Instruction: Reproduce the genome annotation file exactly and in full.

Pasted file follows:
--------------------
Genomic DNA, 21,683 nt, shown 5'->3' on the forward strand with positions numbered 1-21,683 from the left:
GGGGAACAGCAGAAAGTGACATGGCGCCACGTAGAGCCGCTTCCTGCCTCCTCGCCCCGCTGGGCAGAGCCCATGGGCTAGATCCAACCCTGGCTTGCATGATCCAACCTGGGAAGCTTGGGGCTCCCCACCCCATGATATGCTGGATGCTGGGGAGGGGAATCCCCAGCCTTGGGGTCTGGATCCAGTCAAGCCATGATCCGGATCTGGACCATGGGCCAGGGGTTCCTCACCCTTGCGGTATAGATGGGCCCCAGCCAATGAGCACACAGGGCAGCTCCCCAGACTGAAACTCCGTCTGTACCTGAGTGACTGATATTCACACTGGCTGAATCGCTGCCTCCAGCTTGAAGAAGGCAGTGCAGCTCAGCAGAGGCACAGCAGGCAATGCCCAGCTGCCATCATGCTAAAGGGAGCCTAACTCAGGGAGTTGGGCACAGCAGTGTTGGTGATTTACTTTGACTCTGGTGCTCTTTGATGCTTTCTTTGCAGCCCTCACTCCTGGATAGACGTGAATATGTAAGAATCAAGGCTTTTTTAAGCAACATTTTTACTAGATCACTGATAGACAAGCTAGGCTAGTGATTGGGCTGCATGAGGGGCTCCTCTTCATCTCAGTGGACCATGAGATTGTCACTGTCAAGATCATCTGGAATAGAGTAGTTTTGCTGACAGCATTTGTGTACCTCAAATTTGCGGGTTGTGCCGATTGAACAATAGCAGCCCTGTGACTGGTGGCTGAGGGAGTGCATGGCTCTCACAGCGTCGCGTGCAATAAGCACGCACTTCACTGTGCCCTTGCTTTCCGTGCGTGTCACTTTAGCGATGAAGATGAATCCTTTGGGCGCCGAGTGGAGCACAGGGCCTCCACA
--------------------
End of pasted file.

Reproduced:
Genomic DNA, 21,683 nt, shown 5'->3' on the forward strand with positions numbered 1-21,683 from the left:
GGGGAACAGCAGAAAGTGACATGGCGCCACGTAGAGCCGCTTCCTGCCTCCTCGCCCCGCTGGGCAGAGCCCATGGGCTAGATCCAACCCTGGCTTGCATGATCCAACCTGGGAAGCTTGGGGCTCCCCACCCCATGATATGCTGGATGCTGGGGAGGGGAATCCCCAGCCTTGGGGTCTGGATCCAGTCAAGCCATGATCCGGATCTGGACCATGGGCCAGGGGTTCCTCACCCTTGCGGTATAGATGGGCCCCAGCCAATGAGCACACAGGGCAGCTCCCCAGACTGAAACTCCGTCTGTACCTGAGTGACTGATATTCACACTGGCTGAATCGCTGCCTCCAGCTTGAAGAAGGCAGTGCAGCTCAGCAGAGGCACAGCAGGCAATGCCCAGCTGCCATCATGCTAAAGGGAGCCTAACTCAGGGAGTTGGGCACAGCAGTGTTGGTGATTTACTTTGACTCTGGTGCTCTTTGATGCTTTCTTTGCAGCCCTCACTCCTGGATAGACGTGAATATGTAAGAATCAAGGCTTTTTTAAGCAACATTTTTACTAGATCACTGATAGACAAGCTAGGCTAGTGATTGGGCTGCATGAGGGGCTCCTCTTCATCTCAGTGGACCATGAGATTGTCACTGTCAAGATCATCTGGAATAGAGTAGTTTTGCTGACAGCATTTGTGTACCTCAAATTTGCGGGTTGTGCCGATTGAACAATAGCAGCCCTGTGACTGGTGGCTGAGGGAGTGCATGGCTCTCACAGCGTCGCGTGCAATAAGCACGCACTTCACTGTGCCCTTGCTTTCCGTGCGTGTCACTTTAGCGATGAAGATGAATCCTTTGGGCGCCGAGTGGAGCACAGGGCCTCCACA